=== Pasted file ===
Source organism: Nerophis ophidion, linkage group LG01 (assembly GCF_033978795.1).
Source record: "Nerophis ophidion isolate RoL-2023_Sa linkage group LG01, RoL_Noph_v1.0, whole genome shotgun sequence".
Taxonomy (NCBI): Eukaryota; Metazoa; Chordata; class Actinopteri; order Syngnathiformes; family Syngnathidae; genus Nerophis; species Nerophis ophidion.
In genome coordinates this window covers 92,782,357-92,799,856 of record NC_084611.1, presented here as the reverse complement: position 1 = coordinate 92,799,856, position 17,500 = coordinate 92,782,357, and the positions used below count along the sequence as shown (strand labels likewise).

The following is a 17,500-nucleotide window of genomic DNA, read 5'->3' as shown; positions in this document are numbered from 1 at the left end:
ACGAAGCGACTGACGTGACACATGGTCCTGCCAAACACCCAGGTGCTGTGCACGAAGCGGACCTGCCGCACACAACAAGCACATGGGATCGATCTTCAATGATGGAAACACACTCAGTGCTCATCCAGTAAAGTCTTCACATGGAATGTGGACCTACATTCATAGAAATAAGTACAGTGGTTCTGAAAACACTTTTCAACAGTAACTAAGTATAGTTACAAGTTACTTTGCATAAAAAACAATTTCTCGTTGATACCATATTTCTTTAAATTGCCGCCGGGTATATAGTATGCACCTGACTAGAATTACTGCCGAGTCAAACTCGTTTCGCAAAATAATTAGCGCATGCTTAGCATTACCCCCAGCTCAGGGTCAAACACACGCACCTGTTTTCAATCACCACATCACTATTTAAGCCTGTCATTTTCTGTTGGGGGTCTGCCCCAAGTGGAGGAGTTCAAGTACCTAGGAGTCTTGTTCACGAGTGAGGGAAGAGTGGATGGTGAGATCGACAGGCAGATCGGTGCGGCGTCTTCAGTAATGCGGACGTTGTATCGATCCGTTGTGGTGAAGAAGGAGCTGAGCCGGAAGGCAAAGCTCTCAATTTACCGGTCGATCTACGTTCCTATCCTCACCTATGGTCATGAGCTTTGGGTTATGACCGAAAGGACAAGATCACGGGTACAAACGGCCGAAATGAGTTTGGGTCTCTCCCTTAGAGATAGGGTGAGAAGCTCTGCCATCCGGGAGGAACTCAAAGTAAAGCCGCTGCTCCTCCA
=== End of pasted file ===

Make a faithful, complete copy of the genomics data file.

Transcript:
Source organism: Nerophis ophidion, linkage group LG01 (assembly GCF_033978795.1).
Source record: "Nerophis ophidion isolate RoL-2023_Sa linkage group LG01, RoL_Noph_v1.0, whole genome shotgun sequence".
Taxonomy (NCBI): Eukaryota; Metazoa; Chordata; class Actinopteri; order Syngnathiformes; family Syngnathidae; genus Nerophis; species Nerophis ophidion.
In genome coordinates this window covers 92,782,357-92,799,856 of record NC_084611.1, presented here as the reverse complement: position 1 = coordinate 92,799,856, position 17,500 = coordinate 92,782,357, and the positions used below count along the sequence as shown (strand labels likewise).

The following is a 17,500-nucleotide window of genomic DNA, read 5'->3' as shown; positions in this document are numbered from 1 at the left end:
ACGAAGCGACTGACGTGACACATGGTCCTGCCAAACACCCAGGTGCTGTGCACGAAGCGGACCTGCCGCACACAACAAGCACATGGGATCGATCTTCAATGATGGAAACACACTCAGTGCTCATCCAGTAAAGTCTTCACATGGAATGTGGACCTACATTCATAGAAATAAGTACAGTGGTTCTGAAAACACTTTTCAACAGTAACTAAGTATAGTTACAAGTTACTTTGCATAAAAAACAATTTCTCGTTGATACCATATTTCTTTAAATTGCCGCCGGGTATATAGTATGCACCTGACTAGAATTACTGCCGAGTCAAACTCGTTTCGCAAAATAATTAGCGCATGCTTAGCATTACCCCCAGCTCAGGGTCAAACACACGCACCTGTTTTCAATCACCACATCACTATTTAAGCCTGTCATTTTCTGTTGGGGGTCTGCCCCAAGTGGAGGAGTTCAAGTACCTAGGAGTCTTGTTCACGAGTGAGGGAAGAGTGGATGGTGAGATCGACAGGCAGATCGGTGCGGCGTCTTCAGTAATGCGGACGTTGTATCGATCCGTTGTGGTGAAGAAGGAGCTGAGCCGGAAGGCAAAGCTCTCAATTTACCGGTCGATCTACGTTCCTATCCTCACCTATGGTCATGAGCTTTGGGTTATGACCGAAAGGACAAGATCACGGGTACAAACGGCCGAAATGAGTTTGGGTCTCTCCCTTAGAGATAGGGTGAGAAGCTCTGCCATCCGGGAGGAACTCAAAGTAAAGCCGCTGCTCCTCCA